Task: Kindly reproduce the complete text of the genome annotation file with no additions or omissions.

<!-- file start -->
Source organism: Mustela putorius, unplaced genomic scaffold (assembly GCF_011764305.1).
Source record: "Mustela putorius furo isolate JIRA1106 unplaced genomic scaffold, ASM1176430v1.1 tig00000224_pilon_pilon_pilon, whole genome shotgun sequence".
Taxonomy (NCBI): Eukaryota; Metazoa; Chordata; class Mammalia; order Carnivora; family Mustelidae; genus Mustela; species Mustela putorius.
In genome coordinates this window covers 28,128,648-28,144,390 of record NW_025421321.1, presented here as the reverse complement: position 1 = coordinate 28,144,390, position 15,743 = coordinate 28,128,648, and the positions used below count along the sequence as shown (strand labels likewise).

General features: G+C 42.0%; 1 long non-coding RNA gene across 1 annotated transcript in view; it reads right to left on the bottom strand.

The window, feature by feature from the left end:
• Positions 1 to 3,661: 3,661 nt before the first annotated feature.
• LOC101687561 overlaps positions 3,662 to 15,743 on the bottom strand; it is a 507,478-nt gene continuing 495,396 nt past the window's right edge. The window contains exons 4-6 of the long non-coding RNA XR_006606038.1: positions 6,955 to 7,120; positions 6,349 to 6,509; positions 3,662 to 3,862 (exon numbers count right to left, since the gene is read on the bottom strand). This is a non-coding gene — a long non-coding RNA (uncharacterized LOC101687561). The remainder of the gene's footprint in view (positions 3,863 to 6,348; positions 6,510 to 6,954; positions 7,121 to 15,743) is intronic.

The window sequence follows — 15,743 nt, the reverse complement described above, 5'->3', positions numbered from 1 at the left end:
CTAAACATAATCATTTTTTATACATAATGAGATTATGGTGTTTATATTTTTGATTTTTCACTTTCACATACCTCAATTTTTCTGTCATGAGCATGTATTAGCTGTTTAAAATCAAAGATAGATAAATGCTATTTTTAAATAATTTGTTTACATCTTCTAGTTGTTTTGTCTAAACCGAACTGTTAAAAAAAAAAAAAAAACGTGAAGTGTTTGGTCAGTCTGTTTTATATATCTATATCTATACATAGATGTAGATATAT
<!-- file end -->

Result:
Source organism: Mustela putorius, unplaced genomic scaffold (assembly GCF_011764305.1).
Source record: "Mustela putorius furo isolate JIRA1106 unplaced genomic scaffold, ASM1176430v1.1 tig00000224_pilon_pilon_pilon, whole genome shotgun sequence".
Taxonomy (NCBI): Eukaryota; Metazoa; Chordata; class Mammalia; order Carnivora; family Mustelidae; genus Mustela; species Mustela putorius.
In genome coordinates this window covers 28,128,648-28,144,390 of record NW_025421321.1, presented here as the reverse complement: position 1 = coordinate 28,144,390, position 15,743 = coordinate 28,128,648, and the positions used below count along the sequence as shown (strand labels likewise).

General features: G+C 42.0%; 1 long non-coding RNA gene across 1 annotated transcript in view; it reads right to left on the bottom strand.

The window, feature by feature from the left end:
• Positions 1 to 3,661: 3,661 nt before the first annotated feature.
• LOC101687561 overlaps positions 3,662 to 15,743 on the bottom strand; it is a 507,478-nt gene continuing 495,396 nt past the window's right edge. The window contains exons 4-6 of the long non-coding RNA XR_006606038.1: positions 6,955 to 7,120; positions 6,349 to 6,509; positions 3,662 to 3,862 (exon numbers count right to left, since the gene is read on the bottom strand). This is a non-coding gene — a long non-coding RNA (uncharacterized LOC101687561). The remainder of the gene's footprint in view (positions 3,863 to 6,348; positions 6,510 to 6,954; positions 7,121 to 15,743) is intronic.

The window sequence follows — 15,743 nt, the reverse complement described above, 5'->3', positions numbered from 1 at the left end:
CTAAACATAATCATTTTTTATACATAATGAGATTATGGTGTTTATATTTTTGATTTTTCACTTTCACATACCTCAATTTTTCTGTCATGAGCATGTATTAGCTGTTTAAAATCAAAGATAGATAAATGCTATTTTTAAATAATTTGTTTACATCTTCTAGTTGTTTTGTCTAAACCGAACTGTTAAAAAAAAAAAAAAAACGTGAAGTGTTTGGTCAGTCTGTTTTATATATCTATATCTATACATAGATGTAGATATAT